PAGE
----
Regardless of the economic pressures, or possible because of them, we all want to take a cruise. But with job insecurities, retirement accounts depleted and general tendencies not to spend money on anything but necessities, the concept of taking a cruise seems so “pie in the sky”. The reality is…and I have written about this twice already, but from different perspectives…a getaway can be a real benefit.
The question – assuming you are reading on – is: “How do I get the best bang for my shrinking buck? I gotta getaway, but don’t think I can afford it.”
First, the easy one: If you have the ability to get away during the period of December through February there are some incredible deals; where thousands of dollars have been shaved off of cruise prices on mass market, contemporary and premium cruise lines. If you have ever thought about doing a South American cruise this is well and truly the time to do it. Offers such as free air, half price for the second passenger, complimentary upgrades are now the norm.
Second, from a contemporary/mainstream cruise line point of view, I would look very hard at two things: (1) What is really included; and, (2) What is the service level onboard?
Why, you may ask, would I not look first a “price”? The reason is that there is a very real tendency by some lines to cut back on service and push the holy grail of onboard revenue. So in the end your great deal costs you a lot more than you ever anticipated…and you are stuck on that ship for a week or more. It is those little things like charges for specialty restaurants that really aren’t that special (though some are!). Or charges for ice cream, pizza or a towel taken by someone from the pool area that you had to schlep from your cabin.
Complimentary activities can be more enjoyable or enlightening (such as lectures and demonstrations) than bingo or a spin through the shops or the casino. What about a good library of books or audio? If your cabin is comfortable and, if you like, there is a good selection of movies you may not feel the urge to be out in the public spaces in order to feel more at ease or entertained.
Clearly on a $599 cabin you can be spending 100% of your cruise fare on additional onboard revenue items in a heartbeat. So by careful planning you can actually cut your total cruise cost by as much as 50% or more.
Personally, I look at service even before I look at what is included. If I have good service then the overall feel of the cruise is better and, honestly, I tend not to spend as much trying to find my peace. I two minute chat with a friendly pool attendant may forestall that urge to “just do something”…like buy that $3.00 ice cream or that $1.50 soda. Solid service in the main restaurant makes the food taste better (or not be as important), so you don’t feel the need to spend for a specialty restaurant just to feel…well…special. Someone casually stopping by my lounge chair and asking me if I would like a glass of water makes things feel more caring. It is, to be sure, the feeling that many need right about now.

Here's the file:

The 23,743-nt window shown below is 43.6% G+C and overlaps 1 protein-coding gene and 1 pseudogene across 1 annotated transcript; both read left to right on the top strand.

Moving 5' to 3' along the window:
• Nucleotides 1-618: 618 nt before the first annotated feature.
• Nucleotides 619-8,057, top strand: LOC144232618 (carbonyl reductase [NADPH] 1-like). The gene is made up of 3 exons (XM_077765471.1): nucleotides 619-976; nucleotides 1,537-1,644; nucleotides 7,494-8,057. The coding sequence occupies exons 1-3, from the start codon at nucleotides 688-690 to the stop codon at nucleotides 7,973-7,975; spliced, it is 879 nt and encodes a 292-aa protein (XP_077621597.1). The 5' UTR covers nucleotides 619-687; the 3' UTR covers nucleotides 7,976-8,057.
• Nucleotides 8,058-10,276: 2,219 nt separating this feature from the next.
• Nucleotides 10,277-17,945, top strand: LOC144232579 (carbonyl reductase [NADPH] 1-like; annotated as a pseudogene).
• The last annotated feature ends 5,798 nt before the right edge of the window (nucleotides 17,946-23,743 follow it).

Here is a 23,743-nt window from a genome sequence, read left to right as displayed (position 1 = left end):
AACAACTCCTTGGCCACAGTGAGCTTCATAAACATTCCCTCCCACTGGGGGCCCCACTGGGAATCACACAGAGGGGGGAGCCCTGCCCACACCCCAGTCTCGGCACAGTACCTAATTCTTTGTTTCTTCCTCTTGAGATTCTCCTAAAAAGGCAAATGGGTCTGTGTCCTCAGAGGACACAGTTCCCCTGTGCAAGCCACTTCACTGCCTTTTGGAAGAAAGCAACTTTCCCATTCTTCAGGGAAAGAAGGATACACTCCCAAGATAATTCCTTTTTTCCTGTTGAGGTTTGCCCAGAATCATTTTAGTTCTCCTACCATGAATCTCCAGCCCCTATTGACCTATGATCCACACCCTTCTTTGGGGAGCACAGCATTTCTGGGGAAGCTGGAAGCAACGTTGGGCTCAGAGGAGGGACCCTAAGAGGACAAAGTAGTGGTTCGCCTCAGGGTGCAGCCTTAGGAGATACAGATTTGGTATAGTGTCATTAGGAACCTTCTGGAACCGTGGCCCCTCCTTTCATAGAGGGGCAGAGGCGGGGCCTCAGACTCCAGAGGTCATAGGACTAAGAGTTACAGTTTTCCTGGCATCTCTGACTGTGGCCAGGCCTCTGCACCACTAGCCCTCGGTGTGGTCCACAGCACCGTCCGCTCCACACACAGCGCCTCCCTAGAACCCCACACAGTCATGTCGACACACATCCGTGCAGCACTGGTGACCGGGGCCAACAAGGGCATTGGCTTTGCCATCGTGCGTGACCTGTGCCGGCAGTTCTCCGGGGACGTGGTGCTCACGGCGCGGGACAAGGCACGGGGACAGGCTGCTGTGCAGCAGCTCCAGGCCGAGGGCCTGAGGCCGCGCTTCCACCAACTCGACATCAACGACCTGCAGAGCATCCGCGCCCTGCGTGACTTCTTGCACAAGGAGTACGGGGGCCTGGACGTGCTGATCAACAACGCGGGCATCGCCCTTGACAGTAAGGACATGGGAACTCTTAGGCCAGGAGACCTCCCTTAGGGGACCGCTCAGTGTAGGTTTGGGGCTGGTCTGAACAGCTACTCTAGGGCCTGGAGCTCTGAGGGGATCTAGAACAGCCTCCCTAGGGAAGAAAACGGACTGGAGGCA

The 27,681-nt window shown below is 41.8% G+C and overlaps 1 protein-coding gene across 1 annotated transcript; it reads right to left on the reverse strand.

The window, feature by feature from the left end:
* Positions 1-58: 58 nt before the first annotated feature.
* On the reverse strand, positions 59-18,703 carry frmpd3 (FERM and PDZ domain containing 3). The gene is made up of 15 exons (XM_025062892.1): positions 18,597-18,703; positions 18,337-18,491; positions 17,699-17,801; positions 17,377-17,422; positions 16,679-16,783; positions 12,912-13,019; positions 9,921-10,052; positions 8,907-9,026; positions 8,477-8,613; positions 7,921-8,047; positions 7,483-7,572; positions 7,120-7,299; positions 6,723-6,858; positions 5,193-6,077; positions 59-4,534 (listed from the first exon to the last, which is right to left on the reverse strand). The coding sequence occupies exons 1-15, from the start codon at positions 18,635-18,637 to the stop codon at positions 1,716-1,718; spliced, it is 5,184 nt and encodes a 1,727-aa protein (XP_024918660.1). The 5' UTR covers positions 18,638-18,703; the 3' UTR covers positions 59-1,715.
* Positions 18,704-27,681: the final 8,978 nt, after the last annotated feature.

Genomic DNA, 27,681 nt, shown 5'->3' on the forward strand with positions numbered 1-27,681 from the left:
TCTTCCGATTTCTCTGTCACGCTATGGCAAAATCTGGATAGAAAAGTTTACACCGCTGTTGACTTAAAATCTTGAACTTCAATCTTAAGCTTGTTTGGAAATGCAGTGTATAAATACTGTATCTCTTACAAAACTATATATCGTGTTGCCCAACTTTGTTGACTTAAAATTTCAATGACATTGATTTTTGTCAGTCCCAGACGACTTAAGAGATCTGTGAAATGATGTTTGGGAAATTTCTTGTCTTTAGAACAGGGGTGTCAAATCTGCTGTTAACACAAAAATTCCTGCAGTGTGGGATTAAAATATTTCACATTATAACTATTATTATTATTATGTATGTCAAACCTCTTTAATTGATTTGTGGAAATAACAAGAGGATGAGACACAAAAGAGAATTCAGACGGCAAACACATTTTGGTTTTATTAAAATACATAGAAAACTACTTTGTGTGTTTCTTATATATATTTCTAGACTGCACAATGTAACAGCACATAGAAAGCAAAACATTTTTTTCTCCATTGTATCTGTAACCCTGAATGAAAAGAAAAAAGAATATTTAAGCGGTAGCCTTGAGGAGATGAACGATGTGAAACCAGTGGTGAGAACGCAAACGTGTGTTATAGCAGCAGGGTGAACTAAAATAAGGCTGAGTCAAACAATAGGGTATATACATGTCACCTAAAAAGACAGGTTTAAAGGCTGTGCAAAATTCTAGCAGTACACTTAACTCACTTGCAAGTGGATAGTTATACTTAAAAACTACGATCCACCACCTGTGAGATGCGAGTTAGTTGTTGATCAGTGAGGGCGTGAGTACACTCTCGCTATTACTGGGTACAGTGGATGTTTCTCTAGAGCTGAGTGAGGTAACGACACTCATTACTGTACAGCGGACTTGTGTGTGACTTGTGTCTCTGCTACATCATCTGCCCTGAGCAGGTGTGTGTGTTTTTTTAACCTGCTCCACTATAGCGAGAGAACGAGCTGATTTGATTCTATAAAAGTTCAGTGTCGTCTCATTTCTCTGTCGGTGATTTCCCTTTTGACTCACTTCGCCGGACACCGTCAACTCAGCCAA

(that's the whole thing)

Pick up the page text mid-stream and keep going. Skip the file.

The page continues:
So having figured out (1) Service; (2) What is included; and, (3) Price you may still have the hesitancy about booking a January or February cruise in November. If you think waiting will serve you better, I would caution you that while the deal you wanted may still be available, you may well be applying it to a two or three category higher cabin thereby losing hundreds of dollars dashing your plan of getting a better deal.
The fact is that prices will only go so low and then that is it. So if you think you will save more than the cost of that three category higher purchase you can risk it. Personally, I do not think at these prices it is worth it. (Remember, when the price is dropped to a certain point the cruise lines know that lowering it further isn’t going to attract enough new passengers to offset the anger of all those that paid more money. I think we are, or are about to be there.)
The other day I was at a meeting where various travel agents discussed their philosophies. Some were pushing the way to increase revenue is by assessing fees; a fee for consultation, a fee for booking, a fee to cancel, a fee for airline info, a fee for passport info. Geez! Personally, I find that counterintuitive. You may make a few dollars on this person or that, but when the cruise passengers are concerned with making a commitment to a cruise and it is going to cost them significant fees if they find they just can’t afford to go the only thing that happens is they are not going to book now, but will wait.
Goldring Travel never charges a consultation, booking, cancellation or other sort of fee. So you have the ability to book now, assuring yourself the cabin and category you want with absolutely no downside other than paying the fully refundable deposit. So the best way to “keep your options open” is to give yourself the option: Book now following the above steps and then decide when the final payment is coming due if you are comfortable going.